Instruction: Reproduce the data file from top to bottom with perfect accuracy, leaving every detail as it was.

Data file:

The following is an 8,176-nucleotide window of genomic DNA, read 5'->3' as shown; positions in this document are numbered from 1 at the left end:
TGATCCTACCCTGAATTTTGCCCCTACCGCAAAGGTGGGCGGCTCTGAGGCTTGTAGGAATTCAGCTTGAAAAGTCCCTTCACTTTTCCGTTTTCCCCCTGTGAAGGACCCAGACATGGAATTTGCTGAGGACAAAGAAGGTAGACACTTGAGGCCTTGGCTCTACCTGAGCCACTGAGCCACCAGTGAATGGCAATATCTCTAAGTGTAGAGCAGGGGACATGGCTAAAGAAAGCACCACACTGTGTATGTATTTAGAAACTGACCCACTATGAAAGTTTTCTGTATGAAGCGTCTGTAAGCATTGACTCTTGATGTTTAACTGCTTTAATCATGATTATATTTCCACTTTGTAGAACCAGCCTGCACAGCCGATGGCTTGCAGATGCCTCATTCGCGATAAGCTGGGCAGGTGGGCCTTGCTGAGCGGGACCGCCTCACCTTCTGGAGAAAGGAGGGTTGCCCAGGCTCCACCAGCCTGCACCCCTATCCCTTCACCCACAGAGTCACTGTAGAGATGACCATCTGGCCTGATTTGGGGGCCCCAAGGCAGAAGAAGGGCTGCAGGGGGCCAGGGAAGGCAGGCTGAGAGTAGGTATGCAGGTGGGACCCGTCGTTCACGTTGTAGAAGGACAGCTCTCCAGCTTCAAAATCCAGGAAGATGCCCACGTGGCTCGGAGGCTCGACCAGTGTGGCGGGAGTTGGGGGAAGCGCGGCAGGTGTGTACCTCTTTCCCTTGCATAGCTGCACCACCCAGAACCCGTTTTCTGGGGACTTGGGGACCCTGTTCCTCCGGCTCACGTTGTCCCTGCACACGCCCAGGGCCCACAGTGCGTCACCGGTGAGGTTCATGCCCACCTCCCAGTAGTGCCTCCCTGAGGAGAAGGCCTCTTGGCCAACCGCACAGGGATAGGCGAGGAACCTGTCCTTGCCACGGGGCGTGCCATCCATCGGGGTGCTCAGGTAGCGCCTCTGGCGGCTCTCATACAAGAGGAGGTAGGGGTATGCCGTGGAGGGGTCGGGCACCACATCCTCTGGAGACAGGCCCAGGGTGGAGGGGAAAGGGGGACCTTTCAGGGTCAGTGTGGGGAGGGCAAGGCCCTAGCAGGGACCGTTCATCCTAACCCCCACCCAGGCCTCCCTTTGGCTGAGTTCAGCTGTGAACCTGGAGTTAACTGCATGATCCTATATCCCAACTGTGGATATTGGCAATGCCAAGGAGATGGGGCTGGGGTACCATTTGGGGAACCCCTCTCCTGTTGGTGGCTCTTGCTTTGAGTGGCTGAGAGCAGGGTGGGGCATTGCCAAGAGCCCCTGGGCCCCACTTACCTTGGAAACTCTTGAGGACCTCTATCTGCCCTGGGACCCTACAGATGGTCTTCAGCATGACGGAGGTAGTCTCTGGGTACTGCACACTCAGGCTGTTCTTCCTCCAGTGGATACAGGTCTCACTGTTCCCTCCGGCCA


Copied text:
The following is an 8,176-nucleotide window of genomic DNA, read 5'->3' as shown; positions in this document are numbered from 1 at the left end:
TGATCCTACCCTGAATTTTGCCCCTACCGCAAAGGTGGGCGGCTCTGAGGCTTGTAGGAATTCAGCTTGAAAAGTCCCTTCACTTTTCCGTTTTCCCCCTGTGAAGGACCCAGACATGGAATTTGCTGAGGACAAAGAAGGTAGACACTTGAGGCCTTGGCTCTACCTGAGCCACTGAGCCACCAGTGAATGGCAATATCTCTAAGTGTAGAGCAGGGGACATGGCTAAAGAAAGCACCACACTGTGTATGTATTTAGAAACTGACCCACTATGAAAGTTTTCTGTATGAAGCGTCTGTAAGCATTGACTCTTGATGTTTAACTGCTTTAATCATGATTATATTTCCACTTTGTAGAACCAGCCTGCACAGCCGATGGCTTGCAGATGCCTCATTCGCGATAAGCTGGGCAGGTGGGCCTTGCTGAGCGGGACCGCCTCACCTTCTGGAGAAAGGAGGGTTGCCCAGGCTCCACCAGCCTGCACCCCTATCCCTTCACCCACAGAGTCACTGTAGAGATGACCATCTGGCCTGATTTGGGGGCCCCAAGGCAGAAGAAGGGCTGCAGGGGGCCAGGGAAGGCAGGCTGAGAGTAGGTATGCAGGTGGGACCCGTCGTTCACGTTGTAGAAGGACAGCTCTCCAGCTTCAAAATCCAGGAAGATGCCCACGTGGCTCGGAGGCTCGACCAGTGTGGCGGGAGTTGGGGGAAGCGCGGCAGGTGTGTACCTCTTTCCCTTGCATAGCTGCACCACCCAGAACCCGTTTTCTGGGGACTTGGGGACCCTGTTCCTCCGGCTCACGTTGTCCCTGCACACGCCCAGGGCCCACAGTGCGTCACCGGTGAGGTTCATGCCCACCTCCCAGTAGTGCCTCCCTGAGGAGAAGGCCTCTTGGCCAACCGCACAGGGATAGGCGAGGAACCTGTCCTTGCCACGGGGCGTGCCATCCATCGGGGTGCTCAGGTAGCGCCTCTGGCGGCTCTCATACAAGAGGAGGTAGGGGTATGCCGTGGAGGGGTCGGGCACCACATCCTCTGGAGACAGGCCCAGGGTGGAGGGGAAAGGGGGACCTTTCAGGGTCAGTGTGGGGAGGGCAAGGCCCTAGCAGGGACCGTTCATCCTAACCCCCACCCAGGCCTCCCTTTGGCTGAGTTCAGCTGTGAACCTGGAGTTAACTGCATGATCCTATATCCCAACTGTGGATATTGGCAATGCCAAGGAGATGGGGCTGGGGTACCATTTGGGGAACCCCTCTCCTGTTGGTGGCTCTTGCTTTGAGTGGCTGAGAGCAGGGTGGGGCATTGCCAAGAGCCCCTGGGCCCCACTTACCTTGGAAACTCTTGAGGACCTCTATCTGCCCTGGGACCCTACAGATGGTCTTCAGCATGACGGAGGTAGTCTCTGGGTACTGCACACTCAGGCTGTTCTTCCTCCAGTGGATACAGGTCTCACTGTTCCCTCCGGCCA